This new data is showing that Standard & Poor’s 500 companies’ spending on buybacks over the past 10 years determined that shareholders who choose not to sell their shares simply gained no benefit from holding on. Contrary to traditional expectations, buybacks do not necessarily reduce the number of shares in a company, because companies often issue shares from options and acquisitions at the same time that they buy in shares. Moreover, buybacks often occur when the market is high, because they tend to coincide with economic tops, when companies have lots of unutilized cash.

Although companies often buy back stock when they have lots of cash, when the stock still implies very heavy levels of growth — then buying is perhaps occurring while fully priced.

This updated data could have implications for the market, given that stock buyback announcements were recently reported running at a record level for the first quarter of this year. Further repurchases will not accomplish very much in fixing the market’s fundamental problems.

In conclusion, we would suggest that these companies invest in new projects with their cash hoard to ensure earnings growth instead of stock repurchases.

Long-term conclusions and current month expectations . . .

The sharp rally within the US dollar also helped propel the US treasuries higher over the past two months, and leads us to believe that we could be due for a period of consolidation. The US treasuries long-term trend still appears to be higher in price and lower in yield for the entire curve (1-year treasury bill through 30-year bond), but our technical wave pattern analysis indicates that we could see some form of re-tracing prior to resuming its primary trend. This could also apply to the US dollar, with the euro fx equivalent currently at $1.23, retesting the key technical level of $1.27. The long-term trend for the US dollar could be higher and would be confirmed with a close above euro fx equivalent of $1.22, which may be reached in the next few months.

We still feel that the DOW and the other stock indices are in the process of completing a major topping technical wave pattern, and are forecasting a DOW trading range for the month between 10,000 and 10,590. The DOW appears to have formidable support at 10,000, but we anticipate breaching this key level within the next few months, leading to a quick decline to DOW 9,750. The long-term bearish stock market trend for all of the major stock indices will be confirmed with an end-of-the-day close below DOW 9,750 and an acceleration in the decline. Therefore, we encourage investors to consider an investment strategy that can generate a positive rate of return in either a rising or declining stock, bond or real estate market, as suggested below.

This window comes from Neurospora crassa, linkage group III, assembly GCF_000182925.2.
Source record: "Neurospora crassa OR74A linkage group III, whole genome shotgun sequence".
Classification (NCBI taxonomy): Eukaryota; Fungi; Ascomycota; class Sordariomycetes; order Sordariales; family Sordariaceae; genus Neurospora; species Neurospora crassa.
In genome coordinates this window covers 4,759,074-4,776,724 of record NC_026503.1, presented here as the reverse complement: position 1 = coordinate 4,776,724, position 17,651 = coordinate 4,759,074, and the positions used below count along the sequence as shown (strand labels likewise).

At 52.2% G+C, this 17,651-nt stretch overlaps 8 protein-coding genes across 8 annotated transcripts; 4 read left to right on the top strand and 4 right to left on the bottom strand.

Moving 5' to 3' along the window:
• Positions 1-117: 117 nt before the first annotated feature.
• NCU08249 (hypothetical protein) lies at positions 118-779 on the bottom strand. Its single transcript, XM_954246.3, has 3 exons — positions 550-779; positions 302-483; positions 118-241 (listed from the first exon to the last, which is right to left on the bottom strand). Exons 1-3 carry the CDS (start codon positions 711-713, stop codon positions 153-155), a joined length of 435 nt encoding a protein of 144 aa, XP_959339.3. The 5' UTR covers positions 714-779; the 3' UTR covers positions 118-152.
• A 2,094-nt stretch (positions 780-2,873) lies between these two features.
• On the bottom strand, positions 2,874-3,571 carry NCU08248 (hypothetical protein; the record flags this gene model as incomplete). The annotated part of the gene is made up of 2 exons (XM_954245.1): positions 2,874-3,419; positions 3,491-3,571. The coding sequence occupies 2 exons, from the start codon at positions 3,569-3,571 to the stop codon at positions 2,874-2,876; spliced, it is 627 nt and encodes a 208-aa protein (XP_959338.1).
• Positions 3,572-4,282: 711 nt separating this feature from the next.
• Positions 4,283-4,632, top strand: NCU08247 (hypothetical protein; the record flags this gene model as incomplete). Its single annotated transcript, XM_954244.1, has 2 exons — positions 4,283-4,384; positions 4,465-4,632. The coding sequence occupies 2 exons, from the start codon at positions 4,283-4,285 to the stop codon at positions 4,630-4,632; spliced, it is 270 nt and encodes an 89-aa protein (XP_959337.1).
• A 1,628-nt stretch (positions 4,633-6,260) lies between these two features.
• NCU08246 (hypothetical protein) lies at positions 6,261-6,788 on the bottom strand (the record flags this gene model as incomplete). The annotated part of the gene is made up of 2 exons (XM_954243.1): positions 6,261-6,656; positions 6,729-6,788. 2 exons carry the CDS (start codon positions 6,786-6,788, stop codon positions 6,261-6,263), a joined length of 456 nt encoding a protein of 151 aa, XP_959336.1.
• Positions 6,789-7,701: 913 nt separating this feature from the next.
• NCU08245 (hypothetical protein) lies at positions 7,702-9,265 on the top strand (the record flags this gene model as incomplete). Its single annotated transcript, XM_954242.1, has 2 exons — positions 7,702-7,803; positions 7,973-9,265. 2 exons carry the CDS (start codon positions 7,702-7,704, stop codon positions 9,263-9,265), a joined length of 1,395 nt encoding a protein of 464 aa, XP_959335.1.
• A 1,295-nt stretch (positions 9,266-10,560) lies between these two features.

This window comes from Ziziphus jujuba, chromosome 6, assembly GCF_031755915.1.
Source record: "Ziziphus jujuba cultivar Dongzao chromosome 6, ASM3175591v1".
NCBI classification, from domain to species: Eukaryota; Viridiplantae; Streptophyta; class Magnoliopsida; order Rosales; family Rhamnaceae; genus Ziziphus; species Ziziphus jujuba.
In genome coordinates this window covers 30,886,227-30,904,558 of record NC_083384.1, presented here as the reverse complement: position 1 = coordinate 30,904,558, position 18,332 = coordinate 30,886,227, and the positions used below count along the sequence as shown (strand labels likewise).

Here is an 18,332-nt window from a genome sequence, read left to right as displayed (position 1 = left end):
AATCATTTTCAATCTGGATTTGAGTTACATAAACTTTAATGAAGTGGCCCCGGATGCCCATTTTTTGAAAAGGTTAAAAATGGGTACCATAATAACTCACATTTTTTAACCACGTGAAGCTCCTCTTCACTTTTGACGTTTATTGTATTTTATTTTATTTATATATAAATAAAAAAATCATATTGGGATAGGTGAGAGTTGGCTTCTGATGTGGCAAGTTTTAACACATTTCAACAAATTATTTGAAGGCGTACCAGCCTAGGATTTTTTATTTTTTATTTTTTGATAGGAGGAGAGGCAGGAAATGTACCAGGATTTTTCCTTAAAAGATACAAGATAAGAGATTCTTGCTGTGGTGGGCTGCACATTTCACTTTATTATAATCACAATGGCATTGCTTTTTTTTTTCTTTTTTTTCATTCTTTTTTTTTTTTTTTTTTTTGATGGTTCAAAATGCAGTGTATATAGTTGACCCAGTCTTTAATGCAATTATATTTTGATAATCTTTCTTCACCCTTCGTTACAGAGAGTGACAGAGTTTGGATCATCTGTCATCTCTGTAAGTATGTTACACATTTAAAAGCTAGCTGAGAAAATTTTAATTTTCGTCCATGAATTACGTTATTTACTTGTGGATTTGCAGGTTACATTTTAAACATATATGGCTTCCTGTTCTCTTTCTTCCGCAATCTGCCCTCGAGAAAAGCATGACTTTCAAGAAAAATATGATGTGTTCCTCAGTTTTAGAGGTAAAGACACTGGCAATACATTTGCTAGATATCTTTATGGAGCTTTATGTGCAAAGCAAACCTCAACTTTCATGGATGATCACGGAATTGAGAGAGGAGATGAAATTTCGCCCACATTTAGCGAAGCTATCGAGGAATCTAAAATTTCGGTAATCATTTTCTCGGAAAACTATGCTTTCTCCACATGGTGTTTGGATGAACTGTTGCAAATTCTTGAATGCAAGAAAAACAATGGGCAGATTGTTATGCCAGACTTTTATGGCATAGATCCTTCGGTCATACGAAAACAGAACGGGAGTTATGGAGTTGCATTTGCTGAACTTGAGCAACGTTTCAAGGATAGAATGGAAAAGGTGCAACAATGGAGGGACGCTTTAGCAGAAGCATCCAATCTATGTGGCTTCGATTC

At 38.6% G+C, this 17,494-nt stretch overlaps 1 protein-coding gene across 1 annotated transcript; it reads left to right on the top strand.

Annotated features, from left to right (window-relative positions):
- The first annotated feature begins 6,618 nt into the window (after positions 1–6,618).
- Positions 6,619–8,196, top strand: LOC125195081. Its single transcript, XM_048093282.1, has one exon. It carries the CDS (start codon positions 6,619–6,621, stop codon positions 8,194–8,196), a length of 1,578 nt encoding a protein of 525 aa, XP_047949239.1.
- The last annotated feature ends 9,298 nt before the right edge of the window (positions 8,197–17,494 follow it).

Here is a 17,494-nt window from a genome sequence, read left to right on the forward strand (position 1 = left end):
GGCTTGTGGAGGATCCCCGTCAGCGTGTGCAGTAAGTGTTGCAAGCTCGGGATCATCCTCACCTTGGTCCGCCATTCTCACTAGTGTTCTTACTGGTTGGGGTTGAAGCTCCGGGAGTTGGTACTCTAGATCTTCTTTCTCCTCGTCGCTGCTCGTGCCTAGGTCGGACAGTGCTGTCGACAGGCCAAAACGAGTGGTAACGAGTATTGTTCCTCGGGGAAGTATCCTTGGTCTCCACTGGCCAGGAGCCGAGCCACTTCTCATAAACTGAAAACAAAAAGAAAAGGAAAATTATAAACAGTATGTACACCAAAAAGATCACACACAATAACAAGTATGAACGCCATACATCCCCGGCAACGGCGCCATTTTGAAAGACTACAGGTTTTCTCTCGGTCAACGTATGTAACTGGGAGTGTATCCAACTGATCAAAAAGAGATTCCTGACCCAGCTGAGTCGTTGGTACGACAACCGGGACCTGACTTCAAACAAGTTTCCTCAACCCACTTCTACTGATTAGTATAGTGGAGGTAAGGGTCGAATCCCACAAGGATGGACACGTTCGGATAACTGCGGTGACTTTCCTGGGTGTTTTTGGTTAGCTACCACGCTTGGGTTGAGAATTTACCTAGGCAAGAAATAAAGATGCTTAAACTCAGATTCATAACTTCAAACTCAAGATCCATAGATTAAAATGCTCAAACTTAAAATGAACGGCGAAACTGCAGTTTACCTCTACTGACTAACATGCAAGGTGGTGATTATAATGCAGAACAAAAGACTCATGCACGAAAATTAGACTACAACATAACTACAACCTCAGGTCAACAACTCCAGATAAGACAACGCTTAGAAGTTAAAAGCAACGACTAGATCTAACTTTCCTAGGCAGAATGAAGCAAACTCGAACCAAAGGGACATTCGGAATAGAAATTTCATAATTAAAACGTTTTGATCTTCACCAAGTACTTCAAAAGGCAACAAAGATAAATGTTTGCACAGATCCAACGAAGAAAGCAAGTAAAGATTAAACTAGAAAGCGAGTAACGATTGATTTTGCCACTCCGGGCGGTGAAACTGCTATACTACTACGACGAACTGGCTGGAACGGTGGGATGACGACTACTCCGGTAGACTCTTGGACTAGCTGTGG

1. A 75% to 85% allocation of their taxable ordinary funds and/or tax-deferred funds into a conservative as well as flexible investment strategy using various no-load index mutual funds and exchange traded funds (ETF’s) offered through our Private Account Wealth Management Services. The minimum investment criteria are determined after reviewing the investor’s current assets and fund allocations. These services are ideal for individuals, trusts, foundations and privately held corporations who have liquidated large stock, bond and/or real estate holdings and are seeking an active management service to generate a positive rate of return between 12% to 35% per year (after fees) through either a rising or declining stock, bond or real estate market.

2. A 15% to 25% allocation toward cash, Treasury bills, CDs or money market funds with short maturities which will allow investors to rollover these instruments and obtain a higher level of return as interest rates move higher.

If there are any questions regarding the information discussed within this newsletter, the investment allocations mentioned above or our unique management service, please call the number provided below or e-mail us and we would be happy to provide further clarification.


John T. Moir
Worldwide Investment Manager
Wavetech Enterprises, LLC
Phone: (775) 841-9400
E-mail: JOHNTMOIR@aol.com

Acknowledgements: Federal Data, Rochdale Research, TrimTabs Research, Liscio Report.

Note: These newsletters have no regard to the specific investment objectives, financial situation or particular needs of any specific recipient. These newsletters are issued for informational purposes and are not to be construed as a solicitation or an offer to buy or sell any securities or related financial instruments. These newsletters are based on information obtained from sources believed to be reliable, but are not guaranteed to be accurate, nor are they a complete statement or summary of the securities, markets or developments referred to in the various newsletters. Recipients should not regard these newsletters as a substitute for the exercise of their own judgment. Any options or opinions expressed in these newsletters are subject to change without any notice and the Wavetech Enterprises, LLC newsletters are not under any obligation to update or keep current the information contained within. Past performance is not necessarily indicative of future results. Wavetech Enterprises, LLC and its newsletters accept no liability for any loss or damage of any kind arising out of the use of any or all parts of these newsletters.